In 1780, during the Second Mysore War, the British had been defeated at the Battle of Pollilur. Tipu had the battle painted on the walls of his Summer Palace to celebrate his triumph.

The Third Mysore War

In 1786 Charles, 1st Marquis Cornwallis, was given British India to rule. In 1790 he reluctantly fought the Third Mysore War, having realised that Tipu posed too great a threat to be ignored. After three campaigns, Cornwallis finally forced Tipu into submission.

The Treaty of Seringapatnam1 was signed by Tipu on the one hand and the English and their allies (Nizam and the Peshwa) on the other. The treaty stipulated that:

  • The earlier treaties between the English and the rulers of Mysore stood confirmed.

  • Tipu was to cede half his territories, which were to be shared among the three allies.

  • Tipu was to pay an indemnity of 36 million rupees, 16 million immediately and the remaining 20 million in three instalments.

  • Tipu was also to order the release of all prisoners of war.

Pending fulfilment of these terms, two of his sons, aged ten and eight, were to be detained as British hostages. Tipu's sons were returned to him two years later.

The Fourth War and the Death of Tipu Sultan

The fourth, and final, Mysore War took place in 1799. British spies had reported that Napoleon was equipping a huge fleet to sail to India. Richard Wellesley, the Governor-General of India, knew that this would threaten the British position and so moved to destroy the one ally France still had in India, Tipu Sultan.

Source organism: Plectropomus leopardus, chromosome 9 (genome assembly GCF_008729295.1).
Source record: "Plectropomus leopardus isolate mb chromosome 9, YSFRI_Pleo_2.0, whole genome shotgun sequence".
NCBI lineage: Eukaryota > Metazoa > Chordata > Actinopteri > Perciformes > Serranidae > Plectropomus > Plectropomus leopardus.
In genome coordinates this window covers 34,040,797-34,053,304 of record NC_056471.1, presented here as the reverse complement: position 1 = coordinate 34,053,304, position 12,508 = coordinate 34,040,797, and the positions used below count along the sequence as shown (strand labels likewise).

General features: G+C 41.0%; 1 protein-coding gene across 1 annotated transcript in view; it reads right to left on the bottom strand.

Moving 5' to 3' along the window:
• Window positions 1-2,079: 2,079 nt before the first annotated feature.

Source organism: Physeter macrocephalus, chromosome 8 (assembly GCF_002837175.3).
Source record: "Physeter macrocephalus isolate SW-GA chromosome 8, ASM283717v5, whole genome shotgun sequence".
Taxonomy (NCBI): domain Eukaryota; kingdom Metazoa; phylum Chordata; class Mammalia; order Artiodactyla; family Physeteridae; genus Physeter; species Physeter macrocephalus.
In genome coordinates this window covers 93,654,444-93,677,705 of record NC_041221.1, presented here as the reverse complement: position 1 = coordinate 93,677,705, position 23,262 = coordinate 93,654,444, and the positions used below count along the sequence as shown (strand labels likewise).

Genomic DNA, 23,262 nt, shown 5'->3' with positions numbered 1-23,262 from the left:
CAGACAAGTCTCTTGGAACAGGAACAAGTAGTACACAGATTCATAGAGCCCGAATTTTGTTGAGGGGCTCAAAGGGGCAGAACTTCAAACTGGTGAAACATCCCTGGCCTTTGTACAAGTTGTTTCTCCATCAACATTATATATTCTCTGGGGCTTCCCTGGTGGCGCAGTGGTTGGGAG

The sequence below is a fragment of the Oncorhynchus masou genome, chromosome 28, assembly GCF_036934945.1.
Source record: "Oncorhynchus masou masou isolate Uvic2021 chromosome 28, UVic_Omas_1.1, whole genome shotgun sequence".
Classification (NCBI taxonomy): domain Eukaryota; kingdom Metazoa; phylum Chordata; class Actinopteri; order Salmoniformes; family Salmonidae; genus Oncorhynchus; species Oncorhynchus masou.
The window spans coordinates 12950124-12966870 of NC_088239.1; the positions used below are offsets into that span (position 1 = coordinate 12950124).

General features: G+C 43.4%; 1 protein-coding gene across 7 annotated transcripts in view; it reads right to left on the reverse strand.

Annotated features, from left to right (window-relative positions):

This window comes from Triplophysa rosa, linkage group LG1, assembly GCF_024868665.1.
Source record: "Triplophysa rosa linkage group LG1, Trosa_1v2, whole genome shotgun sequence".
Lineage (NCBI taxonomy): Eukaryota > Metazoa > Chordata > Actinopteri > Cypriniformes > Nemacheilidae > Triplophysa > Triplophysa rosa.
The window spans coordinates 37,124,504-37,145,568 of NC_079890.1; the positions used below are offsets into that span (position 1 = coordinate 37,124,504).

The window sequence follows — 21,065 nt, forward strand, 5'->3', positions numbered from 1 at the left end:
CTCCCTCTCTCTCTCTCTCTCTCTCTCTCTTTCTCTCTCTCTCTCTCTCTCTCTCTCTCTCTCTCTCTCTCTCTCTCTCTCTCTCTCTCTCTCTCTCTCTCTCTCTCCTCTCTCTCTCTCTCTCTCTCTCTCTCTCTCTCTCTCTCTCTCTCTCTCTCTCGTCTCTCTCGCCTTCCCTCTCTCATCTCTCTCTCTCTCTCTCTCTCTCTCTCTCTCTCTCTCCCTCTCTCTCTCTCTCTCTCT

Tipu was too good a fighter and a leader to be subdued by normal means. The British had to stoop to the tool of treason – a weapon2 much used by them. Meer Sadiq, a trusted general of Tipu, was called upon, and was lured into betraying Tipu Sultan, causing the latter's death. In this war Tipu was also outnumbered, as the forces of the Nizaam of Hyderabad had joined hands with the Company against the Tiger of Mysore.

One of the regiments was commanded by Richard Wellesley's younger brother, Arthur Wellesley (the future Duke of Wellington), who went on to become the governor of Mysore. The final assault was led by the Scotsman, Major General David Baird. Baird had been taken captive during the Second Mysore War, and had no love for Tipu.

By nightfall Tipu's lifeless body was found among the dead. He had been shot in the head and stripped of his jewels. His body was discovered where the fighting had been the fiercest.

The British lion had subdued the Mysore tiger and added another member to its pride.
- Professor Simon Schama
1This is an anglicisation of Srirangapatnam used by the British at the time.2The British East India Company had also used the same weapon to vanquish Siraj-ud-daula in the Battle of Plassey, using the services of Meer Jafar. Again they had also used the same weapon against the great freedom fighter Chandrasekhar Azad. The history of the Indian freedom struggle has records of numerous such incidents.